Coronavirus put paid to your holiday? Watch a movie instead
Has coronavirus put paid to your summer holiday plans? That dream trip you had been looking forward to each year gone by the board as a result of the emergency travel measures?
Well, if you can't actually be where you want to be, we're suggesting you try getting as close as you possibly can, by watching a movie or television programme which was actually set in your dream destination.
To add to the atmosphere, you may even want to try cooking a special meal or raising an appropriate glass as you try to imagine your holiday.
We're not saying it's the same as being there, but at least it's a chance to think about what might have been – and possibly do a bit of research for when you eventually get to go there for real.
And there are few let downs in the world which are not made better by a glass of wine and a good movie. Plus, of course, it's a lot cheaper than actually going on holiday.
Here are a few ideas:
Be it the spectacular sights of Rome or Venice, the majestic lakes of the Garda, or the tranquil pine forests of Tuscany, Italy is a must-visit destination at any time.
Unfortunately, at the moment, it is also a 'can't visit', with the whole country having been subjected to extremely tight lock-down restrictions.
But if you've been forced to abandon your Italian holiday this year, here are some great ways to get you nearly there.
Take the 1999 film The Talented Mr Ripley, where huckster Tom Ripley takes us on a virtual road trip of some of Italy's greatest sights as he seeks to bring wayward son Dickie Greenleaf back home to the United States.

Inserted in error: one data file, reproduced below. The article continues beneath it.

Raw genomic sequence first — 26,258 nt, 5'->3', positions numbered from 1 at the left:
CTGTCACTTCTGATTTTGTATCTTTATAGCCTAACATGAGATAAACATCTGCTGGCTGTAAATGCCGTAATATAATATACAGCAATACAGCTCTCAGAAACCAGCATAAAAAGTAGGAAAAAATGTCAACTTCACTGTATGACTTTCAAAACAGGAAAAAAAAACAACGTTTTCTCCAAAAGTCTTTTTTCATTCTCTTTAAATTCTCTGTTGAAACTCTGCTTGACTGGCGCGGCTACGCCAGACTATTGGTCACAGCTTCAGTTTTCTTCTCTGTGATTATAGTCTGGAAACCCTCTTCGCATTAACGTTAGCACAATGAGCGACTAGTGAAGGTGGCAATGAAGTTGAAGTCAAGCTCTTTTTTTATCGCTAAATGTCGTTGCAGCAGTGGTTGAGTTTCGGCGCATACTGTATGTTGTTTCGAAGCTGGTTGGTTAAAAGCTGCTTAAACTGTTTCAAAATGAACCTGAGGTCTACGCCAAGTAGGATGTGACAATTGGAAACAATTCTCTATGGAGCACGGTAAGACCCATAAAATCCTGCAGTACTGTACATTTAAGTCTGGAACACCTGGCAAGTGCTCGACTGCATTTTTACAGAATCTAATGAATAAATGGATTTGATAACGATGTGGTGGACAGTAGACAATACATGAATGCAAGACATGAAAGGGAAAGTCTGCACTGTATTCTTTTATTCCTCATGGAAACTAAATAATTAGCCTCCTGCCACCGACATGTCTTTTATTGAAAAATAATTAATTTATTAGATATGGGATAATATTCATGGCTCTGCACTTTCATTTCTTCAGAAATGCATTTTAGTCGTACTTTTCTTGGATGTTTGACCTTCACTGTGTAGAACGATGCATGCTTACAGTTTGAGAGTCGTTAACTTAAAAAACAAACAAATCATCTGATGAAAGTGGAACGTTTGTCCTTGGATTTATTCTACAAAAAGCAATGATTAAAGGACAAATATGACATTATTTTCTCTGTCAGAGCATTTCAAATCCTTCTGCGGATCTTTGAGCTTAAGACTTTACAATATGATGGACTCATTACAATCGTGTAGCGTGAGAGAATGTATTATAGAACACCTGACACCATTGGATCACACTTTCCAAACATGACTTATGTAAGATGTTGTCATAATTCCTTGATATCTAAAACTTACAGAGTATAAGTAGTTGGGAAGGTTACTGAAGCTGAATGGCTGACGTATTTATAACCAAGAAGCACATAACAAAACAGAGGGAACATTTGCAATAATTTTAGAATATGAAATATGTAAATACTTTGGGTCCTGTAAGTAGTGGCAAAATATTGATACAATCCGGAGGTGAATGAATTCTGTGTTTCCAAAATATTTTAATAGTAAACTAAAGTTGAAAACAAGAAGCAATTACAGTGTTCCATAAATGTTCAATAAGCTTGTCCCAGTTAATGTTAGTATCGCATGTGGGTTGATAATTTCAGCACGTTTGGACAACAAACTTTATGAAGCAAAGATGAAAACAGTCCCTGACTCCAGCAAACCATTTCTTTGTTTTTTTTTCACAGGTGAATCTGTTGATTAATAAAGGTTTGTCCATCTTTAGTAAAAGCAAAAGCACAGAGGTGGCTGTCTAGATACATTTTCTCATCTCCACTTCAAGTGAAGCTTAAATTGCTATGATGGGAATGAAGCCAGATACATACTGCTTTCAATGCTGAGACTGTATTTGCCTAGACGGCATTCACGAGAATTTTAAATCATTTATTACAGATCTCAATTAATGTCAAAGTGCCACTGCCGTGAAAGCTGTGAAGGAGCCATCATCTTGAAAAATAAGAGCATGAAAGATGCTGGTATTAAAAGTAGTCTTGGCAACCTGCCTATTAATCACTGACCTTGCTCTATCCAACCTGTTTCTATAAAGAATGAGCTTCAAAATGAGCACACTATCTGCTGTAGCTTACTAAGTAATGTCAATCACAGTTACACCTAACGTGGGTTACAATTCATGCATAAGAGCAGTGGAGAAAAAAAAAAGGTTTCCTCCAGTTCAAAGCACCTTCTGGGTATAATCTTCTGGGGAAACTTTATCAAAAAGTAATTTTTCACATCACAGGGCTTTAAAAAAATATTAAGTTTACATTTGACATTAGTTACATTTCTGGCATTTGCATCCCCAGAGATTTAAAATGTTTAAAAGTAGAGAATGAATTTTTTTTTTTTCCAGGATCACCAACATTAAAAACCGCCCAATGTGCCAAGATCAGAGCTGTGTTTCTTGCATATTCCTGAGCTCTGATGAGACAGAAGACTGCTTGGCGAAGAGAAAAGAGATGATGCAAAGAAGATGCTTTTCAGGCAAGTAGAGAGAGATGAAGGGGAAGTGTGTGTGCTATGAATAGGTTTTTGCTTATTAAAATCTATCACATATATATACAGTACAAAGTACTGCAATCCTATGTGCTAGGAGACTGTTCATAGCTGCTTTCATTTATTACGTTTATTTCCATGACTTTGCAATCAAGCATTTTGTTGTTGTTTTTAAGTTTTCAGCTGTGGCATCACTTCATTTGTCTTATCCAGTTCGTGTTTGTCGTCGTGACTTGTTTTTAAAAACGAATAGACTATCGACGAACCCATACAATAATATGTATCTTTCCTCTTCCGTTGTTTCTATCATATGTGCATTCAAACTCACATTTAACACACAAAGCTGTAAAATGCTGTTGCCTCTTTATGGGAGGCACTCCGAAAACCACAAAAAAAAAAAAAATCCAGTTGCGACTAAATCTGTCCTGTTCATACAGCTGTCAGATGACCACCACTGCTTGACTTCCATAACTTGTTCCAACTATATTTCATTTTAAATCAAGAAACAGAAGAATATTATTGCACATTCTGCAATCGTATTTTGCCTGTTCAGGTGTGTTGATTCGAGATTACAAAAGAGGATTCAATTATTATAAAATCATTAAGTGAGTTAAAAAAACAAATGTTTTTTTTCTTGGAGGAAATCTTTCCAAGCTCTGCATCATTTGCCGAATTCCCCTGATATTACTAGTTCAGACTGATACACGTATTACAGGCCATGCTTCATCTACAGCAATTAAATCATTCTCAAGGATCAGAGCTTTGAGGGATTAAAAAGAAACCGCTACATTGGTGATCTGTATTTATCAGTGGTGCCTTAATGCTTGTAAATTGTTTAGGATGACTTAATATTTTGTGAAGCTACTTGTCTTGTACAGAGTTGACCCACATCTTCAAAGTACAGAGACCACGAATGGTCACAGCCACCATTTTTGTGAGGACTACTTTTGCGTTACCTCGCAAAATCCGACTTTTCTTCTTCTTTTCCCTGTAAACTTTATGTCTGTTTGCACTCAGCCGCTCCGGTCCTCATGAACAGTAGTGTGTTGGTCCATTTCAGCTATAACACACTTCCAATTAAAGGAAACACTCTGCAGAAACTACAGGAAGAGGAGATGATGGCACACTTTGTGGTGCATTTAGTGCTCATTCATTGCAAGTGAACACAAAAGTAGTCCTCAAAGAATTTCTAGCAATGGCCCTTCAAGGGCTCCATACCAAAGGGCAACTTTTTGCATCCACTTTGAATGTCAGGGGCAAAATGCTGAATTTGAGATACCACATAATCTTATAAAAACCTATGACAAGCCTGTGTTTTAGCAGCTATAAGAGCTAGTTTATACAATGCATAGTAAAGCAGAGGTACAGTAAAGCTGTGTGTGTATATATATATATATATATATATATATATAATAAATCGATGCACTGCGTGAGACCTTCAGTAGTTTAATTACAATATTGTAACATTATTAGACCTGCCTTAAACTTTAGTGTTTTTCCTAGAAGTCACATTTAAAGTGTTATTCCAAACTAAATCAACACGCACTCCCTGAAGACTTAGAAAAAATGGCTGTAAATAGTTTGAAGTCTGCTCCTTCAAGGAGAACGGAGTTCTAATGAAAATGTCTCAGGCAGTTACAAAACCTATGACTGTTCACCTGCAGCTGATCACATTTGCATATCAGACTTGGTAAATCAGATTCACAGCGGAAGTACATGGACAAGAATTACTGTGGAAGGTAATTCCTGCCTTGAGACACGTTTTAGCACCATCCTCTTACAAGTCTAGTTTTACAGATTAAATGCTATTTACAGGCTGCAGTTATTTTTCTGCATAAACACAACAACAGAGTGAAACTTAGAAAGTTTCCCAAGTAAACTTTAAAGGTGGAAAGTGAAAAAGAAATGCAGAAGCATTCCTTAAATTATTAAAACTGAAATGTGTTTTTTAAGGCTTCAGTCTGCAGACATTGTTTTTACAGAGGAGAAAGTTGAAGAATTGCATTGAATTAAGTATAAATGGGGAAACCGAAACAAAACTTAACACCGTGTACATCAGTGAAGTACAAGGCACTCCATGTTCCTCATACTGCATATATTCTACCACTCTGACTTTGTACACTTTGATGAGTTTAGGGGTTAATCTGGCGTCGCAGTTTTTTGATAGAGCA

Beginning in Ischia, it takes us through Naples and Sanremo before arriving in Rome where the Spanish Steps and Piazza Lovatelli take star billing.
For something a bit more upbeat, how about The Italian Job? Set mainly in Turin, there is derring-do aplenty – just make sure you watch the original Michael Caine version.
You might, of course want to prepare yourself for your night of Italian culture by enjoying an authentic Italian dish beforehand.
The website cookinglight.com has plenty of recipes which can all be cooked in under 20 minutes, which just gives you time to crank up the Pavarotti and crack open Cantine Leonardo Da Vinci Chianti you had been saving for a special occasion.
With its tightly packed streets surrounding miles and miles of glistening waterways, it's no surprise that Amsterdam is an all-year round favourite.
But if you have had to cancel your break to the Venice of the North, perhaps it's time to reacquaint yourself with a bit of Van Der Valk.
The hit detective series is due to return to our screens later this year with Marc Warren playing the moody, blond hero.
But in the meantime, why not catch up with the original, starring Barry Foster? A total of 32 episodes were filmed between 1972 and 1992, readily available as a box set.
Some of the cinematography is still impressive, and the scripts as sharp as ever. And that theme tune gets catchier every time you listen to it.
If you are looking to enjoy a touch of the French Riviera from the comfort of your own home, you are spoiled for choice.
And where better to start than To Catch A Thief? Set mainly in and around Cannes, this charming 1955 movie stars Cary Grant as a retired burglar who comes under suspicion when his neighbourhood is hit with a string of jewellery thefts.
Grant, supported by his love interest Grace Kelly, ends up having to set a trap for the new thief to prove his innocence.
The film shows some of the Cote D'Azur's most glorious scenery, with memorable scenes in Monaco and Nice, as well as in Cannes.
If you prefer something more contemporary, you could try the 2006 movie Priceless, which stars Audrey Tautoo as a gold-digger conning her way through life on the Riviera, although that is in the French language.
For some attractive shots of the capital of Catalonia, Vicky Cristina Barcelona is a good starting point, with scenes filmed in Park Guell, an impressive public open space, and Las Ramblas, the familiar main avenue in the centre of the city.
If you like your films a bit more intense, The Way starring Martin Sheen as a father retracing the steps of a pilgrimage which killed his son, shows the solitude of the landscapes in Cilicia and Basque country.
Or, if you fancy something a bit more easy-watching, why not turn the clock back to the early 1990s and catch up with a bit of Eldorado? We won't tell anyone if you don't.
And enjoy a bottle of sherry and a bit of tapas to add to the atmosphere.
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